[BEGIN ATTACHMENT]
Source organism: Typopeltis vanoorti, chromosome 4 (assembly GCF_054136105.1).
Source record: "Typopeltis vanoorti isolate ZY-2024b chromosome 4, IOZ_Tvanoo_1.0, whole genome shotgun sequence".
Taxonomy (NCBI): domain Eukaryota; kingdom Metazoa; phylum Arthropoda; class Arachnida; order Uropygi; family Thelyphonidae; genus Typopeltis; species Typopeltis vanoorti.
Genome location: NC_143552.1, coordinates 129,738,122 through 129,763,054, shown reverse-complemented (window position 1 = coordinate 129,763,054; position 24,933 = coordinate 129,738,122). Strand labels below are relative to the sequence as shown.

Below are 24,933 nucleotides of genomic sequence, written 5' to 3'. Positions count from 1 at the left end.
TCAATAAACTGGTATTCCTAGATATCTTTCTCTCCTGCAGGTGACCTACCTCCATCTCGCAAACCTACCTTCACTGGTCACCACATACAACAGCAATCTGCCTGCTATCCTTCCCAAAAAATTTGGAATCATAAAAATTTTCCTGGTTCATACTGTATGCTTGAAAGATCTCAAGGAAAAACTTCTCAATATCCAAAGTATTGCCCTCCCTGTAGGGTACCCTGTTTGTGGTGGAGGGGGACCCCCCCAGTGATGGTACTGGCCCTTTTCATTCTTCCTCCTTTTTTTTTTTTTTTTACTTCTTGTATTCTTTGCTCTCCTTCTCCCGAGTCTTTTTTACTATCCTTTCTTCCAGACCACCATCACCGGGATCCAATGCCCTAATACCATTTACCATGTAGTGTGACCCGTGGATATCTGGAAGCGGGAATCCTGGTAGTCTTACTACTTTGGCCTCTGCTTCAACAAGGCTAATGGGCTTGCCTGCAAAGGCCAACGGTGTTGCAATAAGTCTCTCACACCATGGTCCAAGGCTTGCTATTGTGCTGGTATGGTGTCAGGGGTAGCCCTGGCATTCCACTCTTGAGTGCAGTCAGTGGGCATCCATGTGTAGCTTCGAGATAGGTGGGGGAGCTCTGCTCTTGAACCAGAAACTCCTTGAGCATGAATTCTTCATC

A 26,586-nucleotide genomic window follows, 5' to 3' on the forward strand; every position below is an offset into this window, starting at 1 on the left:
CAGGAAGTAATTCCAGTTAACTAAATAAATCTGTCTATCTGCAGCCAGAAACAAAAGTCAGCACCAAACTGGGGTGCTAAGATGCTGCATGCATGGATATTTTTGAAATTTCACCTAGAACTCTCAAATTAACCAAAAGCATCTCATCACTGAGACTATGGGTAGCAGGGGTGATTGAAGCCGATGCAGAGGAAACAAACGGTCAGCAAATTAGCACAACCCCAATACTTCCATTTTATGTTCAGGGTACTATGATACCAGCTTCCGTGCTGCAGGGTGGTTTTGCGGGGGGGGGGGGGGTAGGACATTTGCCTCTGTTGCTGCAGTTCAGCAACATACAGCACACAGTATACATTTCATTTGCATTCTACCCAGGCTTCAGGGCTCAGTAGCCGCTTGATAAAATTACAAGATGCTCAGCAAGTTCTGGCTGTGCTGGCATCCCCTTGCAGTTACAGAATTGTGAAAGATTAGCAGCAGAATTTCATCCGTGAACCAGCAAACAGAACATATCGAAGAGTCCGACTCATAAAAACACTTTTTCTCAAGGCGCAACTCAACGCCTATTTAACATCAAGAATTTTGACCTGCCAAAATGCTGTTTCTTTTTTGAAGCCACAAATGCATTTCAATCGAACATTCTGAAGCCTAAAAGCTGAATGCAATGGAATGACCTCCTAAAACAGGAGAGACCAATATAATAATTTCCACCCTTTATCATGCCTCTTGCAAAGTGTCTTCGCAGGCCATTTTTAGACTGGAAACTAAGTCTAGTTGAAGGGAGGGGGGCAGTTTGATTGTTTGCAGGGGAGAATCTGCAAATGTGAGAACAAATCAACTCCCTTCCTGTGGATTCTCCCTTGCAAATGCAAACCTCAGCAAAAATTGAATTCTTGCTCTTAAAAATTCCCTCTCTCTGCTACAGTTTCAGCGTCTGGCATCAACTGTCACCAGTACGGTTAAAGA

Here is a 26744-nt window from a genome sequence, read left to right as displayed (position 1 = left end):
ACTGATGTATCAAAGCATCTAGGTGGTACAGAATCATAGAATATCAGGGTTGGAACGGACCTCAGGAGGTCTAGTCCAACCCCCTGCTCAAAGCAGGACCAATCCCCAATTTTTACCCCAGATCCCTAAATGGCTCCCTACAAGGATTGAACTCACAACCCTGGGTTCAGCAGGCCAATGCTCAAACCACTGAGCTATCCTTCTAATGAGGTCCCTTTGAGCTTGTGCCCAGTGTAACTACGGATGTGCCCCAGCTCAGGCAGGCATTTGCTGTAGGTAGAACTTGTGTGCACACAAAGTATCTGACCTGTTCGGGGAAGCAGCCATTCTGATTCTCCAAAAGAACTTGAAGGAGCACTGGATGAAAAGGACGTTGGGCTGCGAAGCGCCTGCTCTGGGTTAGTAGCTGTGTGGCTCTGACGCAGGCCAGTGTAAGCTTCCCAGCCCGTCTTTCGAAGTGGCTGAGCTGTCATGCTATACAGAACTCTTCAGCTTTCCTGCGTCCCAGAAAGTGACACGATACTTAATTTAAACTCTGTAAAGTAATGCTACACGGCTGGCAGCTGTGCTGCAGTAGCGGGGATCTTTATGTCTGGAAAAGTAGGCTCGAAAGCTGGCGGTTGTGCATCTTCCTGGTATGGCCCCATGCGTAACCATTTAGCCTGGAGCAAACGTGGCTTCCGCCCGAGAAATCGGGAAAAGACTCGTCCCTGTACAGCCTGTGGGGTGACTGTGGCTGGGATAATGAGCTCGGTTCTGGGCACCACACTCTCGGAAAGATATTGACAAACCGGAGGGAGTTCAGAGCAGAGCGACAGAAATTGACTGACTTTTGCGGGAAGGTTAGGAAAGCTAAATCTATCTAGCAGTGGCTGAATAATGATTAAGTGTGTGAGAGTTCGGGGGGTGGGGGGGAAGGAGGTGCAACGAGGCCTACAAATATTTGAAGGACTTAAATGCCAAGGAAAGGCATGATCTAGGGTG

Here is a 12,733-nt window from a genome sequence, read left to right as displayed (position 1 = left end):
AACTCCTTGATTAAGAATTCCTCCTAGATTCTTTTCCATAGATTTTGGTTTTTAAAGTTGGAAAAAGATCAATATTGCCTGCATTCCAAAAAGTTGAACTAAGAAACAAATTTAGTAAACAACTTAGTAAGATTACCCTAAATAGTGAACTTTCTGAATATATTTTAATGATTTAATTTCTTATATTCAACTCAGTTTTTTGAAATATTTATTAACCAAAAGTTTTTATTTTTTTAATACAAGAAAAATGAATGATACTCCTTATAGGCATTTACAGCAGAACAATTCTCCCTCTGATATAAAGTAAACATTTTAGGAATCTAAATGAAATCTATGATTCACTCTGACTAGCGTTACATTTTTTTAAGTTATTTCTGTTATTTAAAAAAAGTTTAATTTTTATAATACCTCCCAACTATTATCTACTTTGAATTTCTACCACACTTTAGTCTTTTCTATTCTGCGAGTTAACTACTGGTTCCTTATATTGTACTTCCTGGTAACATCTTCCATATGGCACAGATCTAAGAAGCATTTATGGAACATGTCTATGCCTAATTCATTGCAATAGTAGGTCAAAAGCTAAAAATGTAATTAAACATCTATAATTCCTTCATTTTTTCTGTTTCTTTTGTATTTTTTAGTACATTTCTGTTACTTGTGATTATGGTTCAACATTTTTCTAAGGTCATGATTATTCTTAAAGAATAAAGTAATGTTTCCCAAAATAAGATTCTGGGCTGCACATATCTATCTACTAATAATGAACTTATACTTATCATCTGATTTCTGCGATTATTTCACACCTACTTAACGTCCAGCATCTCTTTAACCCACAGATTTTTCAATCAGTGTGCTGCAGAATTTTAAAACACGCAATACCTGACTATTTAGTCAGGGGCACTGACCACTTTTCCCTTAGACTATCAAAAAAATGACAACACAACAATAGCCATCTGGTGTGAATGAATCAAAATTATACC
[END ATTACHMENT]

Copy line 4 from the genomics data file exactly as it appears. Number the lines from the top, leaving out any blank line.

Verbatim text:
Genome location: NC_143552.1, coordinates 129,738,122 through 129,763,054, shown reverse-complemented (window position 1 = coordinate 129,763,054; position 24,933 = coordinate 129,738,122). Strand labels below are relative to the sequence as shown.